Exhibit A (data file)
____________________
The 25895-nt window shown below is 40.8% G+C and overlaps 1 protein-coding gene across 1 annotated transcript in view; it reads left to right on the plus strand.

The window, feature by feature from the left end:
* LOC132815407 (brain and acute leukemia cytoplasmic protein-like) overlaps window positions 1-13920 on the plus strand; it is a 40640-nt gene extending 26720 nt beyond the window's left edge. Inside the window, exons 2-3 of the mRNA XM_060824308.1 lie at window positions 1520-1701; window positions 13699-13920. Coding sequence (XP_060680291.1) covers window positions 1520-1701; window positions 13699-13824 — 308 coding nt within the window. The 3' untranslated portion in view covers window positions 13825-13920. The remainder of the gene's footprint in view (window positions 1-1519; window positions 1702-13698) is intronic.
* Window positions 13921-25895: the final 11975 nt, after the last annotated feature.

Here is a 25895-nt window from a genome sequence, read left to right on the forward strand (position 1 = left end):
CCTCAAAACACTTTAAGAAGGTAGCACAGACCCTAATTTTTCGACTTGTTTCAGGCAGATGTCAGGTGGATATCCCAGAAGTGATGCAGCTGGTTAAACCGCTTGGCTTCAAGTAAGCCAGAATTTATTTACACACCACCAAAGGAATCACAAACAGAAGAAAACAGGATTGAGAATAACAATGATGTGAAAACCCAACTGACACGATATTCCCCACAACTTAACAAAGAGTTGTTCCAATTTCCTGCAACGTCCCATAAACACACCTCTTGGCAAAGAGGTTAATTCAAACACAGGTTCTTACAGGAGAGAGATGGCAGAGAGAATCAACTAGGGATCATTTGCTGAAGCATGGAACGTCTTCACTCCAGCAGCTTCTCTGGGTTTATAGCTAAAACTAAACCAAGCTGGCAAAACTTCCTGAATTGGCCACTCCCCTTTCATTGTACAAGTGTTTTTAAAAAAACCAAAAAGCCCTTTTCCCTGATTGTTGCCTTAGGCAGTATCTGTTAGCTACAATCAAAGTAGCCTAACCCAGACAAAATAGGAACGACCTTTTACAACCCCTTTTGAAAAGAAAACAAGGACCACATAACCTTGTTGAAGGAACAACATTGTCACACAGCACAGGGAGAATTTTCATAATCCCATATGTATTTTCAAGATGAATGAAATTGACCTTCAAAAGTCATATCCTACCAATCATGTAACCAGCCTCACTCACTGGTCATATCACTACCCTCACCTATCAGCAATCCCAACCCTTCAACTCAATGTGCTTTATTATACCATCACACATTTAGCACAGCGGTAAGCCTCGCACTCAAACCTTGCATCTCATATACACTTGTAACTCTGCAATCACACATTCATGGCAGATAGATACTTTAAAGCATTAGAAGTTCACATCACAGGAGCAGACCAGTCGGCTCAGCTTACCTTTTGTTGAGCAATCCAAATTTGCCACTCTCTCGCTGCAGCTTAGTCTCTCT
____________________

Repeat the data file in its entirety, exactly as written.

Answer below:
The 25895-nt window shown below is 40.8% G+C and overlaps 1 protein-coding gene across 1 annotated transcript in view; it reads left to right on the plus strand.

The window, feature by feature from the left end:
* LOC132815407 (brain and acute leukemia cytoplasmic protein-like) overlaps window positions 1-13920 on the plus strand; it is a 40640-nt gene extending 26720 nt beyond the window's left edge. Inside the window, exons 2-3 of the mRNA XM_060824308.1 lie at window positions 1520-1701; window positions 13699-13920. Coding sequence (XP_060680291.1) covers window positions 1520-1701; window positions 13699-13824 — 308 coding nt within the window. The 3' untranslated portion in view covers window positions 13825-13920. The remainder of the gene's footprint in view (window positions 1-1519; window positions 1702-13698) is intronic.
* Window positions 13921-25895: the final 11975 nt, after the last annotated feature.

Here is a 25895-nt window from a genome sequence, read left to right on the forward strand (position 1 = left end):
CCTCAAAACACTTTAAGAAGGTAGCACAGACCCTAATTTTTCGACTTGTTTCAGGCAGATGTCAGGTGGATATCCCAGAAGTGATGCAGCTGGTTAAACCGCTTGGCTTCAAGTAAGCCAGAATTTATTTACACACCACCAAAGGAATCACAAACAGAAGAAAACAGGATTGAGAATAACAATGATGTGAAAACCCAACTGACACGATATTCCCCACAACTTAACAAAGAGTTGTTCCAATTTCCTGCAACGTCCCATAAACACACCTCTTGGCAAAGAGGTTAATTCAAACACAGGTTCTTACAGGAGAGAGATGGCAGAGAGAATCAACTAGGGATCATTTGCTGAAGCATGGAACGTCTTCACTCCAGCAGCTTCTCTGGGTTTATAGCTAAAACTAAACCAAGCTGGCAAAACTTCCTGAATTGGCCACTCCCCTTTCATTGTACAAGTGTTTTTAAAAAAACCAAAAAGCCCTTTTCCCTGATTGTTGCCTTAGGCAGTATCTGTTAGCTACAATCAAAGTAGCCTAACCCAGACAAAATAGGAACGACCTTTTACAACCCCTTTTGAAAAGAAAACAAGGACCACATAACCTTGTTGAAGGAACAACATTGTCACACAGCACAGGGAGAATTTTCATAATCCCATATGTATTTTCAAGATGAATGAAATTGACCTTCAAAAGTCATATCCTACCAATCATGTAACCAGCCTCACTCACTGGTCATATCACTACCCTCACCTATCAGCAATCCCAACCCTTCAACTCAATGTGCTTTATTATACCATCACACATTTAGCACAGCGGTAAGCCTCGCACTCAAACCTTGCATCTCATATACACTTGTAACTCTGCAATCACACATTCATGGCAGATAGATACTTTAAAGCATTAGAAGTTCACATCACAGGAGCAGACCAGTCGGCTCAGCTTACCTTTTGTTGAGCAATCCAAATTTGCCACTCTCTCGCTGCAGCTTAGTCTCTCT